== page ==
ELIZABETH CITY — The Russian ambassador to the U.S. is among those expected to attend a service to mark the 75th anniversary of the deaths of five people during a top-secret World War II mission when hundreds of Soviet aviators trained on North Carolina’s coast.
The service to remember Project Zebra and the five aviators killed when their seaplane crashed into the Pasquotank River will be held Saturday in Elizabeth City, news outlets report. The pilot and three others survived the crash.
State and local officials also will attend Project Zebra day, said Don Pendergraft, director of the Museum of Albemarle, which is sponsoring the event.
The Project Zebra collaboration was among the last of its kind between the two nations, Pendergraft said.
“I think it is accurate to say that we did at that point have a beautiful relationship,” he said. “It was an experiment that went very well.”
Project Zebra Day will include character reenactments at the museum, a wreath-laying ceremony on the waterfront and a reception.
The project, declassified in 2013, helped train about 300 Soviet aviators in 1944 and 1945. Their mission was to find German submarines and bomb them.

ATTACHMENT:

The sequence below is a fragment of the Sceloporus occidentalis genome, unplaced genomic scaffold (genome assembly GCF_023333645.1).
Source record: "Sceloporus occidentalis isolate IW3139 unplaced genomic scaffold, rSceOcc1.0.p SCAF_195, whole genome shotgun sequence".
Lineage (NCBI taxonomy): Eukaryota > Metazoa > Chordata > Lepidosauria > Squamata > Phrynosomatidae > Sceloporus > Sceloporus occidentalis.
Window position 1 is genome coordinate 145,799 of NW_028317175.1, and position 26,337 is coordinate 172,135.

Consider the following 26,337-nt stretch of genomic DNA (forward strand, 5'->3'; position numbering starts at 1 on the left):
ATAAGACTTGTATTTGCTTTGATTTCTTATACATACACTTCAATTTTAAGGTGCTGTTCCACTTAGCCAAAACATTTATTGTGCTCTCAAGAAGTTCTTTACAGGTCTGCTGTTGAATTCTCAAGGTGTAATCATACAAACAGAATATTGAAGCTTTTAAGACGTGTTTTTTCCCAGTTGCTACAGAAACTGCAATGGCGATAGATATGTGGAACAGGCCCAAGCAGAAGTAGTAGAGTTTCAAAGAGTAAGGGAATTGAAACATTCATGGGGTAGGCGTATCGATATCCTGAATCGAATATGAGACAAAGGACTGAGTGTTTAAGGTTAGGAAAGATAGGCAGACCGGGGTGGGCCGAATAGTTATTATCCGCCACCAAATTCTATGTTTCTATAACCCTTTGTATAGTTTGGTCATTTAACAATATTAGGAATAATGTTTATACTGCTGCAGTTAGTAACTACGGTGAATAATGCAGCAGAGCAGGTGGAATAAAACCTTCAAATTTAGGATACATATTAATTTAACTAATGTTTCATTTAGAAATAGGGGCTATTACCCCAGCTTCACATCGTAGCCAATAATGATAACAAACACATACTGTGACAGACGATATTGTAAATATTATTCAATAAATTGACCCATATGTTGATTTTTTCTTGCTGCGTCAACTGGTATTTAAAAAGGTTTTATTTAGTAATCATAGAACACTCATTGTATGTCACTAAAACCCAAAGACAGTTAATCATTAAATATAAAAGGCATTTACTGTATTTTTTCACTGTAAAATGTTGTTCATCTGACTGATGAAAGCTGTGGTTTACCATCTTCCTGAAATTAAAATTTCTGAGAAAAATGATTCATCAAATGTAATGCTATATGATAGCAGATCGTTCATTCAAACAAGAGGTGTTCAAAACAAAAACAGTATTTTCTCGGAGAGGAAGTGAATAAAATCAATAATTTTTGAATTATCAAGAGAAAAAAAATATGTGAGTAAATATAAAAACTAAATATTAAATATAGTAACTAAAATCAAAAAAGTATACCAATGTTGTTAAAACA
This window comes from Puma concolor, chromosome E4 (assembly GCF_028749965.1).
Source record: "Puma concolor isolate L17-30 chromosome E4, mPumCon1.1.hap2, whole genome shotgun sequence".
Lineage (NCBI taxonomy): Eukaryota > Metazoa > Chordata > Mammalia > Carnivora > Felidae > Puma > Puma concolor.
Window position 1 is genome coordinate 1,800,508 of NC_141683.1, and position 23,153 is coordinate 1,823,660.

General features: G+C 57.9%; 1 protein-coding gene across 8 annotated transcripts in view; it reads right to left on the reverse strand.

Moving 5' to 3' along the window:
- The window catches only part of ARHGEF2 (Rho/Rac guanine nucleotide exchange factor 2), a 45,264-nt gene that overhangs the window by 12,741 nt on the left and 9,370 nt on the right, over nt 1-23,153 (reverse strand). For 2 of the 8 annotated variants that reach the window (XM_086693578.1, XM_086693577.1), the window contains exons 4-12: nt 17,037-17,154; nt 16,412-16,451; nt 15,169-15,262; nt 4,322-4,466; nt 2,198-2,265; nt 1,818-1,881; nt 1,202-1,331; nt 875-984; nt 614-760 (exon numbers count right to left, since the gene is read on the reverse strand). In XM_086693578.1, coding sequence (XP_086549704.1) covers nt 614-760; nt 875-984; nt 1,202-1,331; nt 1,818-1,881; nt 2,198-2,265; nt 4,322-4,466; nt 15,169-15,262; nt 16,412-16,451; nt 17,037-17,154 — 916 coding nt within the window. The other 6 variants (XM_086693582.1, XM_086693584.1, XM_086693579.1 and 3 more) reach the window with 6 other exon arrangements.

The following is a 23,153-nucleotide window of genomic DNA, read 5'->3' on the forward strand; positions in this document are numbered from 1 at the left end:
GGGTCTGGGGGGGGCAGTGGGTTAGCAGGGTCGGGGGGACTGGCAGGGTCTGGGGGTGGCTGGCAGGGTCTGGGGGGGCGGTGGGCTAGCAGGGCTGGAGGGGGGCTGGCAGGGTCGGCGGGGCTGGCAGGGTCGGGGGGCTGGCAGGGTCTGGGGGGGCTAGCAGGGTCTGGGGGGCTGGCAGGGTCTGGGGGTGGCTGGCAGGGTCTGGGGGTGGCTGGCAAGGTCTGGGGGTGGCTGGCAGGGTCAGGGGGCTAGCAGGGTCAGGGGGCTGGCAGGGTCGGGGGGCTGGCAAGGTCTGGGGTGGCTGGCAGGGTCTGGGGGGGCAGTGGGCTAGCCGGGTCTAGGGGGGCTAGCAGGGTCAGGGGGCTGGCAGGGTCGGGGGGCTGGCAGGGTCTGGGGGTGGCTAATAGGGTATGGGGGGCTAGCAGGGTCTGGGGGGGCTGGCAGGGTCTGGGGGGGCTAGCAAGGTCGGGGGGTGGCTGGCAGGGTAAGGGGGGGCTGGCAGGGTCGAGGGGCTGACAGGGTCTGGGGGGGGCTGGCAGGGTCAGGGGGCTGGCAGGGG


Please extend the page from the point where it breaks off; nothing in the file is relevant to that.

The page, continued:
On Jan. 11, 1945, three Russians, a Ukranian and a Canadian were killed when their seaplane bought for Russia crashed in the Pasquotank River. After the project was declassified, efforts began to honor it with a monument.
A Russian-American joint commission on POWs and MIAs wanted to build the 25-ton (22.6-metric ton) brass monument in Elizabeth City. The city council, citing fears about Russian hacking of U.S. elections, rejected the monument in March 2018 amid international tensions that have only worsened since then.
The commemoration will include the attendance the Russian ambassador to the United States, Anatoly Antonov; Russian students and elected officials.